One of Wheeler’s off-the-wall, “special” events is one that was conducted just once and has gone into near obscurity. I know I had forgotten about it until my memory was jolted by someone who asked me, “What year was it that Charlotte held that ‘legends’ race with a bunch of old-time drivers?”
The Winston Legends Race was held on May 19, 1991 as a companion event to The Winston. Its appeal was that since the all-star race was going to feature the best drivers of the day, why not stage an event that highlighted the best drivers of yesterday?
With R.J. Reynolds Tobacco Co. offering its support — something Wheeler received routinely — cars were prepared under the direction of driver/mechanic Rodney Combs. The competitors would not consist of a mere handful of names from the past. Wheeler and R.J. Reynolds were determined to get yesterday’s champions and winners, a roll call of some of NASCAR’s greatest stars.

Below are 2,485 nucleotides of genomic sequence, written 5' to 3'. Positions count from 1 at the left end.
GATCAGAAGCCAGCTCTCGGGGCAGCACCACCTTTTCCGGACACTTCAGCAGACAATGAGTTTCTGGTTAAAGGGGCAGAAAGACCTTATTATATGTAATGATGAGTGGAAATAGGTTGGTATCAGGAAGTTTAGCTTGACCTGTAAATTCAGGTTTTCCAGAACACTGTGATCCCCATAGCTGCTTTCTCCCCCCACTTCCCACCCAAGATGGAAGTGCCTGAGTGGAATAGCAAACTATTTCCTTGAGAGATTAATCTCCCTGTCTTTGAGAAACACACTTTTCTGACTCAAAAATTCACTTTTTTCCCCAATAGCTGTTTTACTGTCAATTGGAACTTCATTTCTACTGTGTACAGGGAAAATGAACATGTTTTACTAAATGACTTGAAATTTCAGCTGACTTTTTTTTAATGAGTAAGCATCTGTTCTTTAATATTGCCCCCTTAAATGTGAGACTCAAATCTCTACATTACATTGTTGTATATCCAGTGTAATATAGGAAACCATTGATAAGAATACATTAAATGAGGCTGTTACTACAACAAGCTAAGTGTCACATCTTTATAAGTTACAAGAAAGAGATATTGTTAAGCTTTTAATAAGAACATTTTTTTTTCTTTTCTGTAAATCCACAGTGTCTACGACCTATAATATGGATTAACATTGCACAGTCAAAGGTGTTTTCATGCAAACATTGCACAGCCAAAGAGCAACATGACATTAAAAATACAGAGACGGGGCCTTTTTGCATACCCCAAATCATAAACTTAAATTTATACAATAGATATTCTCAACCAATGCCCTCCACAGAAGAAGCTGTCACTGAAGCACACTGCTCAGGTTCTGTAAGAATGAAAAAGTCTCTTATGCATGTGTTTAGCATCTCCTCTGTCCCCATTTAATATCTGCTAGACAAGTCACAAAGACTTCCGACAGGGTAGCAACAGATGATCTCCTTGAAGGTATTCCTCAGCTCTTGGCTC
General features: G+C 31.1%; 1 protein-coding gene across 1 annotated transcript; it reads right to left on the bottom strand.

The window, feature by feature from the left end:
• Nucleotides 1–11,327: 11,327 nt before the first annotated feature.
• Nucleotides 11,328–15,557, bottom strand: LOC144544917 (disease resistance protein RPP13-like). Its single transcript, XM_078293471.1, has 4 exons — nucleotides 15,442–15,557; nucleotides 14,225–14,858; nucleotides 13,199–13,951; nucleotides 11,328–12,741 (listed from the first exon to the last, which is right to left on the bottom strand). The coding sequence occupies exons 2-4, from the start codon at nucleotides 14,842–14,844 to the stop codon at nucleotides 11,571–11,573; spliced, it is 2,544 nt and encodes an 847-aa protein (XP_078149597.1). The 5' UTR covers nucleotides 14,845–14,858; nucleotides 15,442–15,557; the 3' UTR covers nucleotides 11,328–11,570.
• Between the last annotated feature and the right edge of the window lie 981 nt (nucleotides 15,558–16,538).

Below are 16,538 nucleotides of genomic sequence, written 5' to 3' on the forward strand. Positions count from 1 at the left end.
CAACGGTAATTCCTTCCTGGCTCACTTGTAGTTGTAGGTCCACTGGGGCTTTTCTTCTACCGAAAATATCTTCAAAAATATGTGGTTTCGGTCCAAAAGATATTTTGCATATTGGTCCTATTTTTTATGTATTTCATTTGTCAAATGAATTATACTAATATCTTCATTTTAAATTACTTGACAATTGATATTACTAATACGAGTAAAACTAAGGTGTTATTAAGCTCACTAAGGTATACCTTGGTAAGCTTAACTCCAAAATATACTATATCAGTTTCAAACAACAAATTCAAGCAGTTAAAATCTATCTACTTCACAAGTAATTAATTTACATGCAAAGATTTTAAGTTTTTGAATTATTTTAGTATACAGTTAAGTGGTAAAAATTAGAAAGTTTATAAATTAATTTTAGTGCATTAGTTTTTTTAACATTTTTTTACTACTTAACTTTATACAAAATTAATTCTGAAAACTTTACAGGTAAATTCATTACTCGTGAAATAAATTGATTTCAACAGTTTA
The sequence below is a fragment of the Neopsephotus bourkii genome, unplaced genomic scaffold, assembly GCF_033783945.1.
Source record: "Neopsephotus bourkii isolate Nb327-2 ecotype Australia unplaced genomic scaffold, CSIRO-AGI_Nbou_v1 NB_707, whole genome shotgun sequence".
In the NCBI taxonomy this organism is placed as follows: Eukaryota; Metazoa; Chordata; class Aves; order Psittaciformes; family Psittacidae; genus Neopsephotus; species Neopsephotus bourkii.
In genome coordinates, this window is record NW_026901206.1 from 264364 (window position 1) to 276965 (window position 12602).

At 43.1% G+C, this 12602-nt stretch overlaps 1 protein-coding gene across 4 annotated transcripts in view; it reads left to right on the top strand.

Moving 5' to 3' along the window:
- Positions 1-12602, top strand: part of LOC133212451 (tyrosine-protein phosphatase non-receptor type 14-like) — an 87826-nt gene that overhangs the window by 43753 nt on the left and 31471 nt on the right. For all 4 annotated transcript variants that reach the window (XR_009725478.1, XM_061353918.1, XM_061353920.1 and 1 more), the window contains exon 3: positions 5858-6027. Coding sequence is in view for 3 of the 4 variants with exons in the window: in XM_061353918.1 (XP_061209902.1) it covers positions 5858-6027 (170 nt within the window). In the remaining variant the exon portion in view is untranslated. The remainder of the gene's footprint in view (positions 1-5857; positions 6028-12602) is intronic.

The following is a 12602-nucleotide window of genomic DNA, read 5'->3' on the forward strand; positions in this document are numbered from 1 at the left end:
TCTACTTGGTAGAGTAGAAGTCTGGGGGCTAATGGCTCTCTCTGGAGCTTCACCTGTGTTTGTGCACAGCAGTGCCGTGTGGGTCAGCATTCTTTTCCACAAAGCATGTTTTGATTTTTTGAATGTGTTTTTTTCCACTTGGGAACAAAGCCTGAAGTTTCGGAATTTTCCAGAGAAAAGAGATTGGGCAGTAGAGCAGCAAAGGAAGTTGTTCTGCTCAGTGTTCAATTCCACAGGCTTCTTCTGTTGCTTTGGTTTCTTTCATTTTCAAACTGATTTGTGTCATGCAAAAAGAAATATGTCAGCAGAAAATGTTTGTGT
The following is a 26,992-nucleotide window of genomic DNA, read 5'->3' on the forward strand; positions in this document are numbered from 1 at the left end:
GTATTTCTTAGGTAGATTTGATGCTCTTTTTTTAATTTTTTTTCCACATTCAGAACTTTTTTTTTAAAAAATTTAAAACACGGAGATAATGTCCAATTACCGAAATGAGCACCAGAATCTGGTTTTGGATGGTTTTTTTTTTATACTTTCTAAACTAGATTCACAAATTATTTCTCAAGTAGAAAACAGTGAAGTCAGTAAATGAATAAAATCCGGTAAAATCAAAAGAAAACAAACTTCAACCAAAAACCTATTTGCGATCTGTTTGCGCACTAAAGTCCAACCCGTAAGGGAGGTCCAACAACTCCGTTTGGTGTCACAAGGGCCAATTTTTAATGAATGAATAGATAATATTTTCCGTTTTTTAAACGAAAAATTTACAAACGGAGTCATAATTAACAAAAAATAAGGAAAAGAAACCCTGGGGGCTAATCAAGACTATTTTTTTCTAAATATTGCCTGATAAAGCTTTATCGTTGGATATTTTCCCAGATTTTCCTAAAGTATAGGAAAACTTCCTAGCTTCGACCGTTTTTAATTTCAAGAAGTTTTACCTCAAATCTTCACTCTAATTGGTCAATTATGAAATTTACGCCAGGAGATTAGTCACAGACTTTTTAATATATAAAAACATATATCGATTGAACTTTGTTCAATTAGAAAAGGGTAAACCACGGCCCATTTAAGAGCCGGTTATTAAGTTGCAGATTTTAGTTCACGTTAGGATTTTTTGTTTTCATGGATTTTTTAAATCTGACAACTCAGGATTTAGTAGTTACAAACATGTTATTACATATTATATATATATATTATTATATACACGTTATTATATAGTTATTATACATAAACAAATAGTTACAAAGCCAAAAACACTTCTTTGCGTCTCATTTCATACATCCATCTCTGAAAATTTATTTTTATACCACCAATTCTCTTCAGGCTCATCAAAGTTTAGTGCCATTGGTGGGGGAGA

When the entries of such drivers as Cale Yarborough, Benny Parsons, Dick Brooks and Richard Childress were announced, few were surprised. All were recently retired drivers and still very active in NASCAR.
But eyebrows were raised when other, older names were announced.
Among them were Smokey Yunick, Junior Johnson, Fred Lorenzen, Neil “Soapy” Castles, Tim Flock, Tiger Tom Pistone, Li’l Bud Moore, Cotton Owens, Pete Hamilton, Sam McQuagg, Marvin Panch, Hoss Elllington, Coo-Coo Marlin and Paul Goldsmith.
Those were names that, arguably, belonged in any racing hall of fame.
Some media types were as cynical and skeptical as they were incredulous.